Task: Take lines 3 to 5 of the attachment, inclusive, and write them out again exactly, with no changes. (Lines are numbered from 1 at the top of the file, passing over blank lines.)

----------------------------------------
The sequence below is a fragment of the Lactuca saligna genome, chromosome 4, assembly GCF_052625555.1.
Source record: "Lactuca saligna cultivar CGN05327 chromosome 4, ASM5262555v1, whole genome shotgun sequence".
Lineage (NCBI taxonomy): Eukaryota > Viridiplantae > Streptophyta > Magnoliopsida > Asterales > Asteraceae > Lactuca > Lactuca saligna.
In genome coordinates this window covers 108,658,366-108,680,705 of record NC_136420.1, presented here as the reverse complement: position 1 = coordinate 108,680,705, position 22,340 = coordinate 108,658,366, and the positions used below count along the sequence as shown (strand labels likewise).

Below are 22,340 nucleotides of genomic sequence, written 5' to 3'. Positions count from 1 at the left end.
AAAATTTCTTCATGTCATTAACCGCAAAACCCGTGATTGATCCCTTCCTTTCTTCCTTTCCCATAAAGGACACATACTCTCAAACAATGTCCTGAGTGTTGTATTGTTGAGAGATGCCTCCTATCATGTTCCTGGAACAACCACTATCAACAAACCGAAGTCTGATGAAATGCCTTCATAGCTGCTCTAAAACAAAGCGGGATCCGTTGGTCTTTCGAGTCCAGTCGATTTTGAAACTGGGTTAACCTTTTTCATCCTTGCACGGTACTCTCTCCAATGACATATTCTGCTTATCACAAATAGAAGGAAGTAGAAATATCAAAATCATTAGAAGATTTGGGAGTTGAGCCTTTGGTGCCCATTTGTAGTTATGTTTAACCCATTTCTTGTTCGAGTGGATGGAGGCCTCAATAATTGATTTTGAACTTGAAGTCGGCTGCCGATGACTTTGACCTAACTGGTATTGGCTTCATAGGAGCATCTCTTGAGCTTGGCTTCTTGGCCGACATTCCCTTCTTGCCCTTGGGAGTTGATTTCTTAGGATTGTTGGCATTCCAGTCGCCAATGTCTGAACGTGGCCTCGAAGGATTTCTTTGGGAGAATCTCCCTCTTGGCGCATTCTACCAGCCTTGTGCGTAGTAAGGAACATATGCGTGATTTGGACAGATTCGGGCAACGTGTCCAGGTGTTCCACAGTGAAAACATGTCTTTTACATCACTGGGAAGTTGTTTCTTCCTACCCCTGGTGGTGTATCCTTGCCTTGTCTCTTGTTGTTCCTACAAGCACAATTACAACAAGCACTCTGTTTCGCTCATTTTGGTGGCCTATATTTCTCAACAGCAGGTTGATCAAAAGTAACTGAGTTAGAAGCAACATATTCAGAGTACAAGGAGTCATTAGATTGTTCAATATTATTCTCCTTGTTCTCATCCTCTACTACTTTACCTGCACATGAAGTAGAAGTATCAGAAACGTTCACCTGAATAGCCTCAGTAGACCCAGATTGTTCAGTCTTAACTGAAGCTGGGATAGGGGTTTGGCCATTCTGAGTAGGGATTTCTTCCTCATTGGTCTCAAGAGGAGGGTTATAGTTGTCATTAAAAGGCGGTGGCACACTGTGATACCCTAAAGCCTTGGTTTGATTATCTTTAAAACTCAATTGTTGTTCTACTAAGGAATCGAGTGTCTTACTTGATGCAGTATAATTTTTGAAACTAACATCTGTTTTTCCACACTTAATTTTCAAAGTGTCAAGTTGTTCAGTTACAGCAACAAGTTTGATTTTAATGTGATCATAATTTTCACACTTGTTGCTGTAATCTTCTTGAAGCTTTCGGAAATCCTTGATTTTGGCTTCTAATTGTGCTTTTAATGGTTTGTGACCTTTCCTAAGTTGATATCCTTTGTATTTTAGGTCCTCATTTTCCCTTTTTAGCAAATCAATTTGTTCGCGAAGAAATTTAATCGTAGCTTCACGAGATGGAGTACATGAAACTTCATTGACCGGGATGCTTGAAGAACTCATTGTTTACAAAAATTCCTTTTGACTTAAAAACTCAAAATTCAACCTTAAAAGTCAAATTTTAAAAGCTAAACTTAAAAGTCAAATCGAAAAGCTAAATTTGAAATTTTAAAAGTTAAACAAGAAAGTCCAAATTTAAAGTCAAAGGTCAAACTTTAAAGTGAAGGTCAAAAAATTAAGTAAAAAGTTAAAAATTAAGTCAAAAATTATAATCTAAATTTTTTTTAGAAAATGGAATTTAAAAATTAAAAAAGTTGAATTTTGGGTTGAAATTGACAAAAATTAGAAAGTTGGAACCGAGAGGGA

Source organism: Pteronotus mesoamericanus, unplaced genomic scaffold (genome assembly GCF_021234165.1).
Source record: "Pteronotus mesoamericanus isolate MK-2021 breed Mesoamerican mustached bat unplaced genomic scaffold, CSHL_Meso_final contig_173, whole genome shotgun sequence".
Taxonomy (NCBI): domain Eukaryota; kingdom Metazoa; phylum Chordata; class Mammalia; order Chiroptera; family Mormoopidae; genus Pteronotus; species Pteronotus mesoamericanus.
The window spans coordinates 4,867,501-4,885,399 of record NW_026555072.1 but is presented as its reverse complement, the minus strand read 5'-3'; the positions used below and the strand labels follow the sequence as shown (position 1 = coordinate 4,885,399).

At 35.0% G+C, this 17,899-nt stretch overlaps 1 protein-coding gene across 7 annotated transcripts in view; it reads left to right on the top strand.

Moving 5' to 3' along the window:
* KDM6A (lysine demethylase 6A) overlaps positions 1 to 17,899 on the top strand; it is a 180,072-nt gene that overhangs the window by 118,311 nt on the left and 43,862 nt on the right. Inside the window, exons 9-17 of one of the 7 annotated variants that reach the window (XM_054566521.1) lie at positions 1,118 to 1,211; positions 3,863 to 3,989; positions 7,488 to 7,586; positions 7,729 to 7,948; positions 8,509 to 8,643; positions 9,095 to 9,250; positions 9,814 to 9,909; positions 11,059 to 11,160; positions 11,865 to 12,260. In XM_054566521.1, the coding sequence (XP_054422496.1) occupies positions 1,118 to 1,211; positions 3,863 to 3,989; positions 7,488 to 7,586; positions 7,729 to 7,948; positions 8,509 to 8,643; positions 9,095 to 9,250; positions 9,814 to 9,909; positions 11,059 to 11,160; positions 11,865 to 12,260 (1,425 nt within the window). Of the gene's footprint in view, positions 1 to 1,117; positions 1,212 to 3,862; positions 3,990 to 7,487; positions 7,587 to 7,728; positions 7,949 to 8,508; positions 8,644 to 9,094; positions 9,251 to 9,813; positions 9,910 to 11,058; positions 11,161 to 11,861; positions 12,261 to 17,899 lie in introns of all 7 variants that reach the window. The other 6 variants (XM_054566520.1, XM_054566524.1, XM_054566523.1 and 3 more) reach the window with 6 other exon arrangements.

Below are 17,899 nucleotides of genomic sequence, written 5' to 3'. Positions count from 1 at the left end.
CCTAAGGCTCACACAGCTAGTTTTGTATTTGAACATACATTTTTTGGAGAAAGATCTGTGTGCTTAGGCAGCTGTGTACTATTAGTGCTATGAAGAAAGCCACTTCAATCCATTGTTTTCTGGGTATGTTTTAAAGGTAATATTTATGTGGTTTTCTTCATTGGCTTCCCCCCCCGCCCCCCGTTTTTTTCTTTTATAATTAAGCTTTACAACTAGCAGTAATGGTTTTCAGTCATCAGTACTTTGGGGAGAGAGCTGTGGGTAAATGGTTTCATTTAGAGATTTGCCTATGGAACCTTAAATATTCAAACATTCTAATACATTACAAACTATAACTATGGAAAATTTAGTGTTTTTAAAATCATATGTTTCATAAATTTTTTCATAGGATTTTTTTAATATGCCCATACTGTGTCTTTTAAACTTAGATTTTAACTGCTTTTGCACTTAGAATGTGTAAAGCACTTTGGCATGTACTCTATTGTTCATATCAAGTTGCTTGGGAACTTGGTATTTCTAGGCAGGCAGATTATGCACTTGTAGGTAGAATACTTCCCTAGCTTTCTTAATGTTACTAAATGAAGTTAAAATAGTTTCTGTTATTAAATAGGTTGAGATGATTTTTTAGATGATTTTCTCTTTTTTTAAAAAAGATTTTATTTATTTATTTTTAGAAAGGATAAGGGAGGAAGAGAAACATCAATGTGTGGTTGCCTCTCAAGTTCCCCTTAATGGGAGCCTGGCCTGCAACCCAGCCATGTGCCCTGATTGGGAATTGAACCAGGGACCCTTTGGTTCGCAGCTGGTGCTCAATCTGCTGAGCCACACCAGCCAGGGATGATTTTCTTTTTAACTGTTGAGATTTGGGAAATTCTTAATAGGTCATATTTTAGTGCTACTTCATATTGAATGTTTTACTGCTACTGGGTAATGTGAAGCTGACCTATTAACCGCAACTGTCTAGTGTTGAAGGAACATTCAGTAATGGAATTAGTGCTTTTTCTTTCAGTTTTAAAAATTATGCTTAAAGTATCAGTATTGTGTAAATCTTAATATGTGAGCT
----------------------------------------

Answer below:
Lineage (NCBI taxonomy): Eukaryota > Viridiplantae > Streptophyta > Magnoliopsida > Asterales > Asteraceae > Lactuca > Lactuca saligna.
In genome coordinates this window covers 108,658,366-108,680,705 of record NC_136420.1, presented here as the reverse complement: position 1 = coordinate 108,680,705, position 22,340 = coordinate 108,658,366, and the positions used below count along the sequence as shown (strand labels likewise).

Below are 22,340 nucleotides of genomic sequence, written 5' to 3'. Positions count from 1 at the left end.